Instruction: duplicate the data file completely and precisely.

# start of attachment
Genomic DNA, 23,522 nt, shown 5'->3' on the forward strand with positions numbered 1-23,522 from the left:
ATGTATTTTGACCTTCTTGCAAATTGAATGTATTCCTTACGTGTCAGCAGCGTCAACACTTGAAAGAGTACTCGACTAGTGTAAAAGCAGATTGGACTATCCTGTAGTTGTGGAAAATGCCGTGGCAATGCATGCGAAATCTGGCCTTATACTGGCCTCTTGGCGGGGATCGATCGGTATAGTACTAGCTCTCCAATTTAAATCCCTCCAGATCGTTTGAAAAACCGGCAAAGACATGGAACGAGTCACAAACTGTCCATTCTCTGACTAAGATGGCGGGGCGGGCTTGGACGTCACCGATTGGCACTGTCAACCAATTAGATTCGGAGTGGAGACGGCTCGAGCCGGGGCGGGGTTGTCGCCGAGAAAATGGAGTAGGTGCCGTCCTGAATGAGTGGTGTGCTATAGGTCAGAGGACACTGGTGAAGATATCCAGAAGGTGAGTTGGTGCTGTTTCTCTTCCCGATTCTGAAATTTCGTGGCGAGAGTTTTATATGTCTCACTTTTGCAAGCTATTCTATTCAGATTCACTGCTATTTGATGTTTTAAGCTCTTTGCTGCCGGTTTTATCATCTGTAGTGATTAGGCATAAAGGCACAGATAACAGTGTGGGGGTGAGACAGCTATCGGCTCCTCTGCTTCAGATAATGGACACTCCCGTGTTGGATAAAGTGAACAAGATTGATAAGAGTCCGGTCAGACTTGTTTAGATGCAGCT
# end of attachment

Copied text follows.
Genomic DNA, 23,522 nt, shown 5'->3' on the forward strand with positions numbered 1-23,522 from the left:
ATGTATTTTGACCTTCTTGCAAATTGAATGTATTCCTTACGTGTCAGCAGCGTCAACACTTGAAAGAGTACTCGACTAGTGTAAAAGCAGATTGGACTATCCTGTAGTTGTGGAAAATGCCGTGGCAATGCATGCGAAATCTGGCCTTATACTGGCCTCTTGGCGGGGATCGATCGGTATAGTACTAGCTCTCCAATTTAAATCCCTCCAGATCGTTTGAAAAACCGGCAAAGACATGGAACGAGTCACAAACTGTCCATTCTCTGACTAAGATGGCGGGGCGGGCTTGGACGTCACCGATTGGCACTGTCAACCAATTAGATTCGGAGTGGAGACGGCTCGAGCCGGGGCGGGGTTGTCGCCGAGAAAATGGAGTAGGTGCCGTCCTGAATGAGTGGTGTGCTATAGGTCAGAGGACACTGGTGAAGATATCCAGAAGGTGAGTTGGTGCTGTTTCTCTTCCCGATTCTGAAATTTCGTGGCGAGAGTTTTATATGTCTCACTTTTGCAAGCTATTCTATTCAGATTCACTGCTATTTGATGTTTTAAGCTCTTTGCTGCCGGTTTTATCATCTGTAGTGATTAGGCATAAAGGCACAGATAACAGTGTGGGGGTGAGACAGCTATCGGCTCCTCTGCTTCAGATAATGGACACTCCCGTGTTGGATAAAGTGAACAAGATTGATAAGAGTCCGGTCAGACTTGTTTAGATGCAGCT